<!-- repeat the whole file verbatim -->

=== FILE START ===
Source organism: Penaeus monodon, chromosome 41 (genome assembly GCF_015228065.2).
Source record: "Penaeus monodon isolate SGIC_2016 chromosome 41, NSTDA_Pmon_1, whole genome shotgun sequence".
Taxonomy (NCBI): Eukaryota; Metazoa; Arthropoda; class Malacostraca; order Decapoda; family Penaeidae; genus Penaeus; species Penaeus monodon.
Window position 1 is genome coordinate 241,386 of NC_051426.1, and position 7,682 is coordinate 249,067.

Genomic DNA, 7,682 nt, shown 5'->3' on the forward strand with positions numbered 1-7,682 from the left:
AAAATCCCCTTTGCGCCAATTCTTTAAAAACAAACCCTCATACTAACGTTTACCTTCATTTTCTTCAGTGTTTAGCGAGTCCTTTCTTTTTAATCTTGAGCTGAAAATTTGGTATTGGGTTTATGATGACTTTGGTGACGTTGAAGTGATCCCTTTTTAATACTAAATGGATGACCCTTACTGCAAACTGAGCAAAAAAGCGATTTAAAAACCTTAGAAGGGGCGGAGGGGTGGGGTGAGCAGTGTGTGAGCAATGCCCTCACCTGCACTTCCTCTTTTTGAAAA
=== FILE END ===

Source organism: Penaeus monodon, chromosome 41 (genome assembly GCF_015228065.2).
Source record: "Penaeus monodon isolate SGIC_2016 chromosome 41, NSTDA_Pmon_1, whole genome shotgun sequence".
Taxonomy (NCBI): Eukaryota; Metazoa; Arthropoda; class Malacostraca; order Decapoda; family Penaeidae; genus Penaeus; species Penaeus monodon.
Window position 1 is genome coordinate 241,386 of NC_051426.1, and position 7,682 is coordinate 249,067.

Genomic DNA, 7,682 nt, shown 5'->3' on the forward strand with positions numbered 1-7,682 from the left:
AAAATCCCCTTTGCGCCAATTCTTTAAAAACAAACCCTCATACTAACGTTTACCTTCATTTTCTTCAGTGTTTAGCGAGTCCTTTCTTTTTAATCTTGAGCTGAAAATTTGGTATTGGGTTTATGATGACTTTGGTGACGTTGAAGTGATCCCTTTTTAATACTAAATGGATGACCCTTACTGCAAACTGAGCAAAAAAGCGATTTAAAAACCTTAGAAGGGGCGGAGGGGTGGGGTGAGCAGTGTGTGAGCAATGCCCTCACCTGCACTTCCTCTTTTTGAAAA